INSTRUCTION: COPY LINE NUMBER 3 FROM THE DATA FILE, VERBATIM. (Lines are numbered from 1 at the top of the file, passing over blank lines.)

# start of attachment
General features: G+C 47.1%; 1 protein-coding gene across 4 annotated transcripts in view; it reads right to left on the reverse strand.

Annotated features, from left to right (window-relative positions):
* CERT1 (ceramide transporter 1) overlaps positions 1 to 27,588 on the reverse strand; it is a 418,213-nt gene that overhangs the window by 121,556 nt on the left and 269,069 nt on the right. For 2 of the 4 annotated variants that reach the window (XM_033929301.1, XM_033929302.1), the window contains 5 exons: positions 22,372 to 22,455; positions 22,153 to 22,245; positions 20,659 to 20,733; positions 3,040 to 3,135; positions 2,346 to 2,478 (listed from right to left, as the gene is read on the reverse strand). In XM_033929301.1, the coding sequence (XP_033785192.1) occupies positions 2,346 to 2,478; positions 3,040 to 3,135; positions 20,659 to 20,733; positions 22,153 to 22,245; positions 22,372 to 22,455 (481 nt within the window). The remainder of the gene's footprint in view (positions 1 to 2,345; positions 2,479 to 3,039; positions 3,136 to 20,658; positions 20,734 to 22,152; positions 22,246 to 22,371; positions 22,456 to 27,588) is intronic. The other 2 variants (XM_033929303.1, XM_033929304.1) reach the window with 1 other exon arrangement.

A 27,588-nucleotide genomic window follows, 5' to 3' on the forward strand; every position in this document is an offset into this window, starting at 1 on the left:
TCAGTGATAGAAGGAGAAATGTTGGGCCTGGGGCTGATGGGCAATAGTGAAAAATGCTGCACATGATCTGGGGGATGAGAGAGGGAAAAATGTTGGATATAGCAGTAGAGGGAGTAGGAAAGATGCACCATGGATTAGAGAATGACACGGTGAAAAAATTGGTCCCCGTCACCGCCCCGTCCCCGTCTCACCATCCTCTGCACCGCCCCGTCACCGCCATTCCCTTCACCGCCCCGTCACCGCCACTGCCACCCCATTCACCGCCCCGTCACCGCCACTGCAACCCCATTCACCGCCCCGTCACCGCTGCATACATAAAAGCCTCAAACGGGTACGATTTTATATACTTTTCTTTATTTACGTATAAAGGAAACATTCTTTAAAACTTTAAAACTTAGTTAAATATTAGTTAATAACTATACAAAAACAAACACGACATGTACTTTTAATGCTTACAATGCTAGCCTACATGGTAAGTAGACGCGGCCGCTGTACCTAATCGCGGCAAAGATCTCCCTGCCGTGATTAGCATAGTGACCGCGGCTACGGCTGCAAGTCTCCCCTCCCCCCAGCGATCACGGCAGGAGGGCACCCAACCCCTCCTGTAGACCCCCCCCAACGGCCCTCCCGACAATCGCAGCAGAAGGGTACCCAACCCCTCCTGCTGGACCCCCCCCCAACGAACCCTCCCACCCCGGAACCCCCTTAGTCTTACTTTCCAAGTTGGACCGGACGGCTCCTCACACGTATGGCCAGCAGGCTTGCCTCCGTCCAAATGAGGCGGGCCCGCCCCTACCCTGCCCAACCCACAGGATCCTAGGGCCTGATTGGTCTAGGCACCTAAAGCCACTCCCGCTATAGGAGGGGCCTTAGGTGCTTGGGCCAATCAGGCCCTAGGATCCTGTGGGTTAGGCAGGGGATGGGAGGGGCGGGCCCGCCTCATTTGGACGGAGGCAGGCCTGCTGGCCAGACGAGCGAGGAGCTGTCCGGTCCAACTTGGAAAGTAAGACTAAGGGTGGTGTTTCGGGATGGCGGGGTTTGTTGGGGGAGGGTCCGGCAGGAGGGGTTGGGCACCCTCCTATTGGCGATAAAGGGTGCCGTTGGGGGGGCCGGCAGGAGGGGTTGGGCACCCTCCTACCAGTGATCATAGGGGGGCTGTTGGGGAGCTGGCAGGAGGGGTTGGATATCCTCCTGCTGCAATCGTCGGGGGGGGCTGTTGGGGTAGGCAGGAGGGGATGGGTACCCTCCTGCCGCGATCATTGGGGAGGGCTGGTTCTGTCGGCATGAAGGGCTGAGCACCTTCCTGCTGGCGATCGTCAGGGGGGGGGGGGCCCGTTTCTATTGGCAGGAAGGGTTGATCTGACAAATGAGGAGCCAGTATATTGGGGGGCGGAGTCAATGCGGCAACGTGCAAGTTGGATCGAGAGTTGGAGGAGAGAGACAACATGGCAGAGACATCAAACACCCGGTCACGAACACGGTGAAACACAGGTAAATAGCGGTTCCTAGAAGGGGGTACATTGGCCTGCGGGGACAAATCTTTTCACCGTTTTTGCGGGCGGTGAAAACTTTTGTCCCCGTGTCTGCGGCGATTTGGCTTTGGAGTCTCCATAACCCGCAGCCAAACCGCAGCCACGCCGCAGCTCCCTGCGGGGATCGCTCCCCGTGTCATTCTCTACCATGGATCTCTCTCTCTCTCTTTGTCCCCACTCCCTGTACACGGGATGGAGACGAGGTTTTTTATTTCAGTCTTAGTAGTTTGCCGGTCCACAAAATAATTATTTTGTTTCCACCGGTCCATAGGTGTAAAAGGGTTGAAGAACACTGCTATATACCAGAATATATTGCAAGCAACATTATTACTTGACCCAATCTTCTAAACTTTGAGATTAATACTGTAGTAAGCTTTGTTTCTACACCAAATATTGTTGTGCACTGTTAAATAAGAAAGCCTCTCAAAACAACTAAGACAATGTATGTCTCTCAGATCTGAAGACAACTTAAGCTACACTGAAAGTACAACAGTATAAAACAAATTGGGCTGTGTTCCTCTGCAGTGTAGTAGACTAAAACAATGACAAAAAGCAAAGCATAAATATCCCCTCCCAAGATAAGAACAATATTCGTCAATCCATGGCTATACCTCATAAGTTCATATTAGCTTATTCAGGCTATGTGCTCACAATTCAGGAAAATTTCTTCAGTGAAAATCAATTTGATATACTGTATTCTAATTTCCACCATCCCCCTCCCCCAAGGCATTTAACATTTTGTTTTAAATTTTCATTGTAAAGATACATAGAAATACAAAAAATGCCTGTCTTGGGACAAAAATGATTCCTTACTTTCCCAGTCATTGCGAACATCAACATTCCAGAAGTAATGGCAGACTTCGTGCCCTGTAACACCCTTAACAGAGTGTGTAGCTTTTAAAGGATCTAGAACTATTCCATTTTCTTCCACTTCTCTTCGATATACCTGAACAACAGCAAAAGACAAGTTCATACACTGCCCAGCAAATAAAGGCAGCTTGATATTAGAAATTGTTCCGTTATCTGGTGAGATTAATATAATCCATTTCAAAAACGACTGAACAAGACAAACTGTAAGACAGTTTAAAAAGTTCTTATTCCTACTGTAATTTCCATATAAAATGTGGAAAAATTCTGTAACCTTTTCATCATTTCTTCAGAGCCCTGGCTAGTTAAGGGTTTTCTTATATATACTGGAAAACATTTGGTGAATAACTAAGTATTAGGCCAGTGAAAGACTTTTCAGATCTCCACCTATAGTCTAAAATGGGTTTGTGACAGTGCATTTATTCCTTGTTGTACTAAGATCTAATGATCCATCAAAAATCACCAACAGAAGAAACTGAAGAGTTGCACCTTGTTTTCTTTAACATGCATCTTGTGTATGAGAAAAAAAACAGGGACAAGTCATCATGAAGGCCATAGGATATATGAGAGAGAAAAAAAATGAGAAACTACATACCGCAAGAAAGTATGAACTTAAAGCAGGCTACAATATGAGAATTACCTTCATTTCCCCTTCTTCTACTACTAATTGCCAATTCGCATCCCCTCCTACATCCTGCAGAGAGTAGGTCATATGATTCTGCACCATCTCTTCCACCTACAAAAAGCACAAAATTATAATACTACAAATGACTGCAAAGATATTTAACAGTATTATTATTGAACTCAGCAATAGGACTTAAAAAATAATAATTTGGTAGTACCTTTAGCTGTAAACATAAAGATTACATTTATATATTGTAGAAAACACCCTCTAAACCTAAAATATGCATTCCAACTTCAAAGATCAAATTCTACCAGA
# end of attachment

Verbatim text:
* CERT1 (ceramide transporter 1) overlaps positions 1 to 27,588 on the reverse strand; it is a 418,213-nt gene that overhangs the window by 121,556 nt on the left and 269,069 nt on the right. For 2 of the 4 annotated variants that reach the window (XM_033929301.1, XM_033929302.1), the window contains 5 exons: positions 22,372 to 22,455; positions 22,153 to 22,245; positions 20,659 to 20,733; positions 3,040 to 3,135; positions 2,346 to 2,478 (listed from right to left, as the gene is read on the reverse strand). In XM_033929301.1, the coding sequence (XP_033785192.1) occupies positions 2,346 to 2,478; positions 3,040 to 3,135; positions 20,659 to 20,733; positions 22,153 to 22,245; positions 22,372 to 22,455 (481 nt within the window). The remainder of the gene's footprint in view (positions 1 to 2,345; positions 2,479 to 3,039; positions 3,136 to 20,658; positions 20,734 to 22,152; positions 22,246 to 22,371; positions 22,456 to 27,588) is intronic. The other 2 variants (XM_033929303.1, XM_033929304.1) reach the window with 1 other exon arrangement.